So now I have a good-working amp and excellent sound (I found another set of Klipsch RB-51’s on sale), even at low volumes. Much better than with the Z-680. I also dug up the JVC KD-WR90 cassette player and the JVC T-E50L tuner, as well as the (not matching because too wide) JVC XL-V231 CD player, so now the old stereo set that I know from my childhood is restored in all its glory :-).

What I should do, of course, is compare this amp to the Marantz NR-1601 and SR-6006 I own as well. Just to see how they compare. Maybe something for a cold winter evening.

P.S. Speaker placement

One note about speaker placement: the speakers are very close to me (i.e. less than 1 meter). At first I placed the right speaker at ear level and the left one 15 cm lower. It seemed that the left speaker had lost most of its high-frequency spectrum. Only after raising it to the same height did I get proper balanced sound. Maybe this specific to the Klipsch speakers with their horn tweeter, maybe not. Anyway, something to keep in mind!

P.P.S. The Z-680 hiss problem

The problem with the Z-680 was that it has a low level of hiss/noise coming from the speakers. The hiss wasn’t noticeable when playing games or listening to music, but when the speakers were idle the noise was very noticeable and distracting. Even when the set was muted it was present. This turns out to be an unfixable problem (there was a partial fix with a firmware update) and several discussion threads about it can be found on the internet.

When I used the set in a home theatre setup I never noticed the hiss, but ever since I used it as my computer speaker set (i.e. sitting closer to the speakers), it annoyed me greatly. Even more so since I started working from home, most of the time sitting behind the computer without music, but still with the speakers on in order to notice e.g. Skype calls coming in.

Enabling external commands in the Nagios web interface

After an upgrade of one of my Ubuntu server that runs Nagios, I ran into the following error message (again…) when I tried to issue a command from the web interface:

Error: Could not stat() command file ‘/var/lib/nagios3/rw/nagios.cmd’!

This post by Barry O’Donovan shows very nicely how this problem can/should be fixed in Ubuntu. Much cleaner than chmod/chown-ing the directories myself. Thanks Barry!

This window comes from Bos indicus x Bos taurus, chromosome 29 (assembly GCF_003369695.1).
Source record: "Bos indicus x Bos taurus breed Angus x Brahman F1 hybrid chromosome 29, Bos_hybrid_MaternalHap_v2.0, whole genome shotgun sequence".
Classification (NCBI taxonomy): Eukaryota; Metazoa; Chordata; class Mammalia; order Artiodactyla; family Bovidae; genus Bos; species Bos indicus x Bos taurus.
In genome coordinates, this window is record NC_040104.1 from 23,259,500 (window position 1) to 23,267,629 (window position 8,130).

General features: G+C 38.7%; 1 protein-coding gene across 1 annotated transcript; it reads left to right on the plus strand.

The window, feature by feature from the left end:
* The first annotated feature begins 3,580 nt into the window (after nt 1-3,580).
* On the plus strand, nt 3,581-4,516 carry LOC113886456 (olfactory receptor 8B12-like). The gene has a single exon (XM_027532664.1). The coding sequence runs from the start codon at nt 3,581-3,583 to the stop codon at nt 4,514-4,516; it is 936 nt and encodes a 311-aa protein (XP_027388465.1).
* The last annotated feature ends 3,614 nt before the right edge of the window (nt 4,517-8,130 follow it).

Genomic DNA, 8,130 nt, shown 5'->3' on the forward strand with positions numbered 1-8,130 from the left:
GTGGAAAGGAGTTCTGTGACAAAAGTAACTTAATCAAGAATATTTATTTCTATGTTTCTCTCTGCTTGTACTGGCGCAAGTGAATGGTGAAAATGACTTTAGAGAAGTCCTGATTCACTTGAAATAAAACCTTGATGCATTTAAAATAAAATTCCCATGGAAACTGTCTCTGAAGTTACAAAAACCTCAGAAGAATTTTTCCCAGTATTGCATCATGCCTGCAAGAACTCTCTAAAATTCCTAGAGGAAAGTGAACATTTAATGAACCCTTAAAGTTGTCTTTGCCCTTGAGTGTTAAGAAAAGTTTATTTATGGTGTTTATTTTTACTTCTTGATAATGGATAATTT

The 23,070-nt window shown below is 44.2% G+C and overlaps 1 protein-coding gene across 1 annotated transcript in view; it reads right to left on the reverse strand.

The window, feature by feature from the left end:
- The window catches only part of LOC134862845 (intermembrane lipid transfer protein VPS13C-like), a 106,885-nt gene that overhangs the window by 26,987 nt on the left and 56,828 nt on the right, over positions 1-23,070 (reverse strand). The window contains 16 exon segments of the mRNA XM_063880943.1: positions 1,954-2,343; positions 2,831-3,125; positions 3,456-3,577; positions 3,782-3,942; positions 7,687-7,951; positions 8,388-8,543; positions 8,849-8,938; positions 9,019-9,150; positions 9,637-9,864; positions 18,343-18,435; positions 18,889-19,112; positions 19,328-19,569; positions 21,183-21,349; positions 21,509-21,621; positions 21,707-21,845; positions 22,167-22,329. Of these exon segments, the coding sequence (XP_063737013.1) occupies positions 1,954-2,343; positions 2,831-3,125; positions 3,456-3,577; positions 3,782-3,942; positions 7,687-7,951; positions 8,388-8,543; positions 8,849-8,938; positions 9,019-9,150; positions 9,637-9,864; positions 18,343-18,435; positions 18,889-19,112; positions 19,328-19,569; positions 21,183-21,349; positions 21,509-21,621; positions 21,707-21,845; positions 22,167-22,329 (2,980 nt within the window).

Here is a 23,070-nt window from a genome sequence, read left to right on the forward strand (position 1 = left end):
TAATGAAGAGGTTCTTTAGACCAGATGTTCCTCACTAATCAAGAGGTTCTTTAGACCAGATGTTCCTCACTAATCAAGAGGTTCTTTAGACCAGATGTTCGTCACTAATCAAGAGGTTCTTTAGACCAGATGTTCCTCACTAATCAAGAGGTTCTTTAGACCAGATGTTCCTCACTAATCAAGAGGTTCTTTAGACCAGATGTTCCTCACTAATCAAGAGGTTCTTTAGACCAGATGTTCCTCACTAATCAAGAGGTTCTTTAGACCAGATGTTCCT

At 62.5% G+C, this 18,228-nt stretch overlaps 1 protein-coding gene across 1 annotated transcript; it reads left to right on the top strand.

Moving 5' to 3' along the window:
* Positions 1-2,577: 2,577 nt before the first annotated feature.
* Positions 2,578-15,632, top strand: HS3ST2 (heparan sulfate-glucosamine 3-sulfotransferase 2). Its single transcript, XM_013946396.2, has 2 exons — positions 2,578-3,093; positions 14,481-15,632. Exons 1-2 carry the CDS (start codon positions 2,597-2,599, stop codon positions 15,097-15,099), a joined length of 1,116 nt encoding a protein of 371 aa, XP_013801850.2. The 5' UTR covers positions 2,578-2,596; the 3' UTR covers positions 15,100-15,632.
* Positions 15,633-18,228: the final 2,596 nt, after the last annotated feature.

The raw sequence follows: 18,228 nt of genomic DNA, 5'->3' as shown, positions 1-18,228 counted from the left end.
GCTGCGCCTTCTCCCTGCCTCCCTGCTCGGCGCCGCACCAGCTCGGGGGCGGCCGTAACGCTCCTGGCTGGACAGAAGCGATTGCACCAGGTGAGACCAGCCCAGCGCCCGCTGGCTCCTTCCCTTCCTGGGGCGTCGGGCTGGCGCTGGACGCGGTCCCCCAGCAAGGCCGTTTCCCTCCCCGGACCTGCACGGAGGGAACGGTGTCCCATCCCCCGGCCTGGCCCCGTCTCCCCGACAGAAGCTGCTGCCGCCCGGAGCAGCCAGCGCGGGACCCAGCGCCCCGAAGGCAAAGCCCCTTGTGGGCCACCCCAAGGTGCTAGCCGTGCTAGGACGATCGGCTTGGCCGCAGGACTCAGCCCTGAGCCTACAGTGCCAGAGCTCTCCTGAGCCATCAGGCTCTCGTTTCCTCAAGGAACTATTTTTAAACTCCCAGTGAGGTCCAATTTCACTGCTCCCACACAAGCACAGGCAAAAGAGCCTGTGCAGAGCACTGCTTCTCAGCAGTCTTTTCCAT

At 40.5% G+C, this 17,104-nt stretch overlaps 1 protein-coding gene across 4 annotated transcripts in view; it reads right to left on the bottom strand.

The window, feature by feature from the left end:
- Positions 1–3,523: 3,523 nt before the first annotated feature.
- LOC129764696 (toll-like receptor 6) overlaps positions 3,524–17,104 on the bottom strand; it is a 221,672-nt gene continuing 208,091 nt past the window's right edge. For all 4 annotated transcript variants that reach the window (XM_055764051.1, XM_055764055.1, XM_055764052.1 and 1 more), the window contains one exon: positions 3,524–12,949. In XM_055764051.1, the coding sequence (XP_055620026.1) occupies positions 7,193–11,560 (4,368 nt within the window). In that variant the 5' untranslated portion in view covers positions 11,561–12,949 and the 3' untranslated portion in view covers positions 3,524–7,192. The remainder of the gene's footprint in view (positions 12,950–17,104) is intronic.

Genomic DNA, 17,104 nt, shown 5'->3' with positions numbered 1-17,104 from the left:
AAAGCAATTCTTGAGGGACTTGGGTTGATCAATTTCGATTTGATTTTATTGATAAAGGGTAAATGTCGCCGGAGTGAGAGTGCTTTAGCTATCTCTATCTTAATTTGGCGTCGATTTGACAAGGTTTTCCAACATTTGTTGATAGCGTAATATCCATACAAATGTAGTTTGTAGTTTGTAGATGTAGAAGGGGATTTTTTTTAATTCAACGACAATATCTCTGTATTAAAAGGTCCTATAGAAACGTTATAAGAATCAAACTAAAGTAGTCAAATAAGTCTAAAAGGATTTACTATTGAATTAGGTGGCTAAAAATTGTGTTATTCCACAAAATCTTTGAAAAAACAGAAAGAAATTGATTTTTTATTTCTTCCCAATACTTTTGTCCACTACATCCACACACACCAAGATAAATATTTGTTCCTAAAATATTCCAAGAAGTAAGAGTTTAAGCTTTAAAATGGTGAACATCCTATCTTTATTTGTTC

Fixing font errors when running qmon on a remote server

Sun Grid Engine (SGE) is a bath queue system that can be used to distribute computation intensive tasks across one or more servers/CPUs. SGE has a graphical configuration utility called qmon, but when you start it on a remote machine (using SSH), you may end up with errors like this:

Warning: Cannot convert string "-adobe-courier-medium-r-*--14-*-*-*-m-*-*-*" to type FontStruct
Warning: Cannot convert string "-adobe-courier-bold-r-*--14-*-*-*-m-*-*-*" to type FontStruct
Warning: Cannot convert string "-adobe-courier-medium-r-*--12-*-*-*-m-*-*-*" to type FontStruct
X Error of failed request:  BadName (named color or font does not exist)
  Major opcode of failed request:  45 (X_OpenFont)
  Serial number of failed request:  329
  Current serial number in output stream:  340

The warnings are not really a problem, but the error is. It can be solved by running the following on the client (i.e. your local) machine (assuming it runs Debian or Ubuntu):

sudo apt-get install xfonts-75dpi
xset +fp /usr/share/fonts/X11/75dpi
xset fp rehash

Using ‘expect’ to distribute files among users

I’m currently teaching at the Summmer School in Statistical Omics in Split, Croatia. A great experience!

Because of the computations involved in the project work, we have access to a server. However, since the machine is part of a university cluster, I haven’t been given full root permissions (in fact, I’m only allowed to use sudo to install packages).